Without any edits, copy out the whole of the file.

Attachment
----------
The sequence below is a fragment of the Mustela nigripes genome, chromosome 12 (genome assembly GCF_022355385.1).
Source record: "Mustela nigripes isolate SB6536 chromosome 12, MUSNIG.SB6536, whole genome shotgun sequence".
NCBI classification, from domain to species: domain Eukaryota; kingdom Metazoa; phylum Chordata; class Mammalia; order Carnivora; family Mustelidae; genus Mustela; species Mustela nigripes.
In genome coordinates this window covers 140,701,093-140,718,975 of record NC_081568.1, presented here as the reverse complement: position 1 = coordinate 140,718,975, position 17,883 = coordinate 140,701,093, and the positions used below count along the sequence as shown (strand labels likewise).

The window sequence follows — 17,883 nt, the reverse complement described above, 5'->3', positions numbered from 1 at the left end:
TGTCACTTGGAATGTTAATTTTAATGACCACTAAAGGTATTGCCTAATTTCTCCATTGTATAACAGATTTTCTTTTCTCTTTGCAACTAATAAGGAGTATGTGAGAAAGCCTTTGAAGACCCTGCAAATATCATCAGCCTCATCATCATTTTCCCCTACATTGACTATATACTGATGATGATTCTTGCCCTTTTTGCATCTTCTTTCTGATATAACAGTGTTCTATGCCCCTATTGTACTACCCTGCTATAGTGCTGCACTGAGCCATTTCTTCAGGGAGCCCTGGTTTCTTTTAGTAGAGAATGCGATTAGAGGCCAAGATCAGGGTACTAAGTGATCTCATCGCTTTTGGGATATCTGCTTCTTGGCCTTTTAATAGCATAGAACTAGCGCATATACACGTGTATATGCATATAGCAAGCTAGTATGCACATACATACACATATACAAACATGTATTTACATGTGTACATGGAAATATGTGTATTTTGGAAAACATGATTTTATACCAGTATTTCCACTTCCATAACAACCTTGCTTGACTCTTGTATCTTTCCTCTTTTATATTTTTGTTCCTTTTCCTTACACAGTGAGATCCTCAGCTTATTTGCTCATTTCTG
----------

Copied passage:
The sequence below is a fragment of the Mustela nigripes genome, chromosome 12 (genome assembly GCF_022355385.1).
Source record: "Mustela nigripes isolate SB6536 chromosome 12, MUSNIG.SB6536, whole genome shotgun sequence".
NCBI classification, from domain to species: domain Eukaryota; kingdom Metazoa; phylum Chordata; class Mammalia; order Carnivora; family Mustelidae; genus Mustela; species Mustela nigripes.
In genome coordinates this window covers 140,701,093-140,718,975 of record NC_081568.1, presented here as the reverse complement: position 1 = coordinate 140,718,975, position 17,883 = coordinate 140,701,093, and the positions used below count along the sequence as shown (strand labels likewise).

The window sequence follows — 17,883 nt, the reverse complement described above, 5'->3', positions numbered from 1 at the left end:
TGTCACTTGGAATGTTAATTTTAATGACCACTAAAGGTATTGCCTAATTTCTCCATTGTATAACAGATTTTCTTTTCTCTTTGCAACTAATAAGGAGTATGTGAGAAAGCCTTTGAAGACCCTGCAAATATCATCAGCCTCATCATCATTTTCCCCTACATTGACTATATACTGATGATGATTCTTGCCCTTTTTGCATCTTCTTTCTGATATAACAGTGTTCTATGCCCCTATTGTACTACCCTGCTATAGTGCTGCACTGAGCCATTTCTTCAGGGAGCCCTGGTTTCTTTTAGTAGAGAATGCGATTAGAGGCCAAGATCAGGGTACTAAGTGATCTCATCGCTTTTGGGATATCTGCTTCTTGGCCTTTTAATAGCATAGAACTAGCGCATATACACGTGTATATGCATATAGCAAGCTAGTATGCACATACATACACATATACAAACATGTATTTACATGTGTACATGGAAATATGTGTATTTTGGAAAACATGATTTTATACCAGTATTTCCACTTCCATAACAACCTTGCTTGACTCTTGTATCTTTCCTCTTTTATATTTTTGTTCCTTTTCCTTACACAGTGAGATCCTCAGCTTATTTGCTCATTTCTG